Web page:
FTC Chairwoman Edith Ramirez says that the current climate of uncertainty surrounding cross-border privacy protections is untenable and not good for either businesses or privacy.
Ramirez was being interviewed by Consumer Technology Association President Gary Shapiro at the CES show in Las Vegas Wednesday.
She was referring to a European Union decision invalidating the "safe harbor" agreement between the U.S. and E.U. on the U.S.’s handling of personal information from E.U. members. The decision followed leaks by Edward Snowden about mass surveillance and the E.U.’s conclusion that meant the U.S. could not uphold its end of the safe harbor agreement.
Ramirez called the harbor an effective tool — the FTC enforces the harbor and the Commerce Department administers it.
She said that for two years the FTC and commerce have been working to strengthen the framework, including discussions with the European Commission. She said those efforts have ramped up following the October decision.
She said she was optimistic a solution would be found and hoped that solution could come by the end of this month, but added that at any rate they were "well on their way."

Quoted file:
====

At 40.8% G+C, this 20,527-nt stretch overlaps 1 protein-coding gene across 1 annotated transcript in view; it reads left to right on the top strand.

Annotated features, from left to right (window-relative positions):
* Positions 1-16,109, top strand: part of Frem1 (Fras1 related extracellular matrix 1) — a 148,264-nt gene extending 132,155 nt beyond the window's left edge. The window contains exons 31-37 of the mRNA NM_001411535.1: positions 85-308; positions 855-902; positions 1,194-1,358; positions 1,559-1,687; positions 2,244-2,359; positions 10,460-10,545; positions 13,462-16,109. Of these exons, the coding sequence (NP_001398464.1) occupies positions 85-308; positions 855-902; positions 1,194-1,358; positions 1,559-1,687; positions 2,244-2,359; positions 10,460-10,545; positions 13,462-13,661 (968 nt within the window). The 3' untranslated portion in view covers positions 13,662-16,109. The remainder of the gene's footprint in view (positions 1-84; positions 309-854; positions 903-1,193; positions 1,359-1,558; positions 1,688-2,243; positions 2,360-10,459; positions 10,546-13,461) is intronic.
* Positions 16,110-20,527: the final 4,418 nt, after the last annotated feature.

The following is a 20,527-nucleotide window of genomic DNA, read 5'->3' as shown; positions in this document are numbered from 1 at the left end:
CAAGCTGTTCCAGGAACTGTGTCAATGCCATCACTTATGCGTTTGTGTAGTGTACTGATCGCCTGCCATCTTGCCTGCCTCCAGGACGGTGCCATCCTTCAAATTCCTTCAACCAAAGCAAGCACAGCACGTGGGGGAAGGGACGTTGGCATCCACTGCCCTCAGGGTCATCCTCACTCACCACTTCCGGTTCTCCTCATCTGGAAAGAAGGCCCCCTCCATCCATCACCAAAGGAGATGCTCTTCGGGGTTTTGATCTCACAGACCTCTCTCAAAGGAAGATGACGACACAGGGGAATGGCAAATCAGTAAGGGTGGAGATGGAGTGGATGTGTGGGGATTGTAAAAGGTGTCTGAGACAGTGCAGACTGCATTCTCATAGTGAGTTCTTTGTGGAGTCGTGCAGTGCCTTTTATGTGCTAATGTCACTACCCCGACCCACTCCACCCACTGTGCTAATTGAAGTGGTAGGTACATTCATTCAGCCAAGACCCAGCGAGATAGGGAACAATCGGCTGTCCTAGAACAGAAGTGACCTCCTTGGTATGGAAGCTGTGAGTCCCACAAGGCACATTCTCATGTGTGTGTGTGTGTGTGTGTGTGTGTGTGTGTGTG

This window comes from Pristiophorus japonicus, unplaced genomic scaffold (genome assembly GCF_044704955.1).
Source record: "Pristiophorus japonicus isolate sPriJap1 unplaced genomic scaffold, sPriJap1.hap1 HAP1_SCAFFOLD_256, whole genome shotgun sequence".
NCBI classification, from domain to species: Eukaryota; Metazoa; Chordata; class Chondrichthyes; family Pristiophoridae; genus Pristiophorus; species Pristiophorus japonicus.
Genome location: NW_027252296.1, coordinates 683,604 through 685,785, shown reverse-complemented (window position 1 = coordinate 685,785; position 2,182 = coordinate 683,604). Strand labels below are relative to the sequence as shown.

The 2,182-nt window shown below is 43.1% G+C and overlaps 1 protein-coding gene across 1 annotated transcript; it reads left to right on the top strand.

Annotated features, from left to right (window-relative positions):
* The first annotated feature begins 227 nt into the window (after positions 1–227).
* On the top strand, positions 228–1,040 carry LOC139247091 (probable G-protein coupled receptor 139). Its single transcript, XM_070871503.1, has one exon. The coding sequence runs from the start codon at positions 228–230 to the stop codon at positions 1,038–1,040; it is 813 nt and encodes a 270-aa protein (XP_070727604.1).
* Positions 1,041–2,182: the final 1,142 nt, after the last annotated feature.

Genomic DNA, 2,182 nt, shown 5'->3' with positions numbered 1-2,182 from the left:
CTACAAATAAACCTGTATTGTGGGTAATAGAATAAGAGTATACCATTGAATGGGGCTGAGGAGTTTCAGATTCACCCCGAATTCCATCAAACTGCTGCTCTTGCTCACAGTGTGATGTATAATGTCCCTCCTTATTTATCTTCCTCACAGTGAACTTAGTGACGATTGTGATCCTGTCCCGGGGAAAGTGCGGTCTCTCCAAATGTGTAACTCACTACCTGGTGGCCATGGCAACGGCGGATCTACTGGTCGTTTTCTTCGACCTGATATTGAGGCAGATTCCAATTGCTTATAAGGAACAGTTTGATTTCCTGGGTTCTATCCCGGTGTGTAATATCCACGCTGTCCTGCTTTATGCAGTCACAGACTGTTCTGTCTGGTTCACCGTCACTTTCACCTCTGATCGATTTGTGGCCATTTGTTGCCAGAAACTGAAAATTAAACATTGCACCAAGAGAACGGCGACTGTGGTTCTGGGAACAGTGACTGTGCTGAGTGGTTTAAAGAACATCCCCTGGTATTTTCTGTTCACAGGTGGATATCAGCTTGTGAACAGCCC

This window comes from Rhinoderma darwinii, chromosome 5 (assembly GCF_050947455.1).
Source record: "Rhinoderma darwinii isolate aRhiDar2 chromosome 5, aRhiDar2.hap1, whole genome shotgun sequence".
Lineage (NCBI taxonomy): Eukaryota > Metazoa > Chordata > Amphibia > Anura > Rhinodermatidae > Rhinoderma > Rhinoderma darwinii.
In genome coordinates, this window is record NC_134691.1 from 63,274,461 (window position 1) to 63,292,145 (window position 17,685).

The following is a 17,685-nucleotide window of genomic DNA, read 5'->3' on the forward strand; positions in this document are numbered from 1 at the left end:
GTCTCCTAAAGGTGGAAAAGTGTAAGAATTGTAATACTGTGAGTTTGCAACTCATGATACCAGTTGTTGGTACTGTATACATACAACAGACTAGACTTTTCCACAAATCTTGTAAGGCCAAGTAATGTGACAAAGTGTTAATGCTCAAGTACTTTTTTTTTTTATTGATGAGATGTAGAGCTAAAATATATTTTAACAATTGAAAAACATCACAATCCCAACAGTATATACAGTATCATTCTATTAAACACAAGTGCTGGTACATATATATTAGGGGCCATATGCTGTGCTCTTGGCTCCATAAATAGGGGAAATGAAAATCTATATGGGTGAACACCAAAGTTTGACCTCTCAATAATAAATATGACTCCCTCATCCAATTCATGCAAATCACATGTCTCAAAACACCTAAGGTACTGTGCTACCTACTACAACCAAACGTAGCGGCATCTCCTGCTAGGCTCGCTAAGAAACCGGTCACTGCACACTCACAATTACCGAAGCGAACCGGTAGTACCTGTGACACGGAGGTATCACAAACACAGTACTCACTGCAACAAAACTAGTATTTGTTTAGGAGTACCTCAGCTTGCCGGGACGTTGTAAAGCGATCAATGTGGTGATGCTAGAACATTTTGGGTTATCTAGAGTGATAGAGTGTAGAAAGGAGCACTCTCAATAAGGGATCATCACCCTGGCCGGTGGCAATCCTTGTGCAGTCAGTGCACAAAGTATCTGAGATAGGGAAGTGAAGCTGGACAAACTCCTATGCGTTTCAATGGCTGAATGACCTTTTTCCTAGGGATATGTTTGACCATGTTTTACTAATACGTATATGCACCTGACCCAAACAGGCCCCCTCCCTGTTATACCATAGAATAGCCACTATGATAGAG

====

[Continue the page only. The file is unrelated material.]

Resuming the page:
Shapiro said there were two views of the decision to ax the harbor. One was that the E.U. had a broader protection of privacy and was concerned about the Snowden revelations, and that the other was that it was "just a fig leaf to go after American companies because Europe has very few if any innovative companies that are significant in the Internet space."
Ramirez said the U.S. cares about privacy, but conceded it approached privacy differently with a more flexible approach. She said the FTC tried to balance innovation with concerns about privacy, but that ultimately the U.S. and Europe share privacy goals.
Shapiro pressed the point, saying that Europe was going after U.S. companies — Microsoft, Intel, Qualcomm, Google, with privacy and antitrust claims and that "it just doesn't seem motivated by anything but envy or jealousy."
She said there was a lot of rhetoric on the European side, but that the FTC was working closely with the European Commission.
Contributing editor John Eggerton has been an editor and/or writer on media regulation, legislation and policy for over four decades, including covering the FCC, FTC, Congress, the major media trade associations, and the federal courts. In addition to Multichannel News and Broadcasting + Cable, his work has appeared in Radio World, TV Technology, TV Fax, This Week in Consumer Electronics, Variety and the Encyclopedia Britannica.
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